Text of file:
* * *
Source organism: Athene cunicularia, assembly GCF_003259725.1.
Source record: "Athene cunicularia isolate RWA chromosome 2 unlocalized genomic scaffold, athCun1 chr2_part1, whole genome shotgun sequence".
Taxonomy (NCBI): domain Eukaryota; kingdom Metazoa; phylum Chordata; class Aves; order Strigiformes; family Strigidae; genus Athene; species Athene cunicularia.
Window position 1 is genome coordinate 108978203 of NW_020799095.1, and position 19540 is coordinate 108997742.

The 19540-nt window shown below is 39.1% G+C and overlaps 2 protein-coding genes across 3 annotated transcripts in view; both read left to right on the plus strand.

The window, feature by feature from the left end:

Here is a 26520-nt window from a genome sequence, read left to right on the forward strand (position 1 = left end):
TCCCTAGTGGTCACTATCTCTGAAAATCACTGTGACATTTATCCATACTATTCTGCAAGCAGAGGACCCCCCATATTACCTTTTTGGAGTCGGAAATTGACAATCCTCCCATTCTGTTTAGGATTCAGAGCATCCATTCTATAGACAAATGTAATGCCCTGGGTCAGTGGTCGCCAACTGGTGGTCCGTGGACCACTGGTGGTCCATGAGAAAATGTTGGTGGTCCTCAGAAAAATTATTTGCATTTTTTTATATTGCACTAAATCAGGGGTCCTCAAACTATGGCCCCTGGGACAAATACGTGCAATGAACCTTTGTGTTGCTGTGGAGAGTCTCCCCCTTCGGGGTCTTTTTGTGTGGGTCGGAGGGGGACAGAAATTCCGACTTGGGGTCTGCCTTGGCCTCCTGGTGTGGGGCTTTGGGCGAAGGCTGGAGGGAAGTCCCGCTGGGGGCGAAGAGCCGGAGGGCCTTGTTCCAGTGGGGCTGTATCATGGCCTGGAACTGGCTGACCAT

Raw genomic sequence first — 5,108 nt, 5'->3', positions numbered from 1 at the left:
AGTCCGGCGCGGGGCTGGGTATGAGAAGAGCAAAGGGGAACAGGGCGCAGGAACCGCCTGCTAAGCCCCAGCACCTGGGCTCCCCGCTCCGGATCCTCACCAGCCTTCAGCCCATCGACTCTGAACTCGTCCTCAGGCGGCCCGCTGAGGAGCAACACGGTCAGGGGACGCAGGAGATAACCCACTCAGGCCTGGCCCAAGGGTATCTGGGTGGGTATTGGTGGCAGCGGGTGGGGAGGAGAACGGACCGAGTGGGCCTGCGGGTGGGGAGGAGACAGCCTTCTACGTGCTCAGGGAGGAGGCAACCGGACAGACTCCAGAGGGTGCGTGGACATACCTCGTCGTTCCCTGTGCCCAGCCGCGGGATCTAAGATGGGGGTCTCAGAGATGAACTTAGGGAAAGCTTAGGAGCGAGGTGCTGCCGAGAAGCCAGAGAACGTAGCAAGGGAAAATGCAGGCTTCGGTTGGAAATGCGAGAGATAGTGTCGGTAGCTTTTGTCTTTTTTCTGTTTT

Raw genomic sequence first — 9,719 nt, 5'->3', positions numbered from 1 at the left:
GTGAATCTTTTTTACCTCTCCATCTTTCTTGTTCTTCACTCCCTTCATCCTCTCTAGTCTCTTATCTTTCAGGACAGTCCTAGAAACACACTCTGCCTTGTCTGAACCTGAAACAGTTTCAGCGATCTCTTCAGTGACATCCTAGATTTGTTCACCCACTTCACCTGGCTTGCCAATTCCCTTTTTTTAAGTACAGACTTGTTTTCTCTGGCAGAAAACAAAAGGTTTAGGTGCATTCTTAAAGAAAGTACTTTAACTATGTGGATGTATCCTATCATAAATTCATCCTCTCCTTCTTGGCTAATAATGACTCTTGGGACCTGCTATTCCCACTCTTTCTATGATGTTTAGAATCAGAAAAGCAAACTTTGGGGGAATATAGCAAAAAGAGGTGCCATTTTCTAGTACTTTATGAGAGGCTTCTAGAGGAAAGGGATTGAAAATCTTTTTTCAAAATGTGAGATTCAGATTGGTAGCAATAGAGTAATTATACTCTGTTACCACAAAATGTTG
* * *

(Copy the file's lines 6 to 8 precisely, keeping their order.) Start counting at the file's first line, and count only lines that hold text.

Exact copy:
The window, feature by feature from the left end:

Here is a 26520-nt window from a genome sequence, read left to right on the forward strand (position 1 = left end):
TCCCTAGTGGTCACTATCTCTGAAAATCACTGTGACATTTATCCATACTATTCTGCAAGCAGAGGACCCCCCATATTACCTTTTTGGAGTCGGAAATTGACAATCCTCCCATTCTGTTTAGGATTCAGAGCATCCATTCTATAGACAAATGTAATGCCCTGGGTCAGTGGTCGCCAACTGGTGGTCCGTGGACCACTGGTGGTCCATGAGAAAATGTTGGTGGTCCTCAGAAAAATTATTTGCATTTTTTTATATTGCACTAAATCAGGGGTCCTCAAACTATGGCCCCTGGGACAAATACGTGCAATGAACCTTTGTGTTGCTGTGGAGAGTCTCCCCCTTCGGGGTCTTTTTGTGTGGGTCGGAGGGGGACAGAAATTCCGACTTGGGGTCTGCCTTGGCCTCCTGGTGTGGGGCTTTGGGCGAAGGCTGGAGGGAAGTCCCGCTGGGGGCGAAGAGCCGGAGGGCCTTGTTCCAGTGGGGCTGTATCATGGCCTGGAACTGGCTGACCAT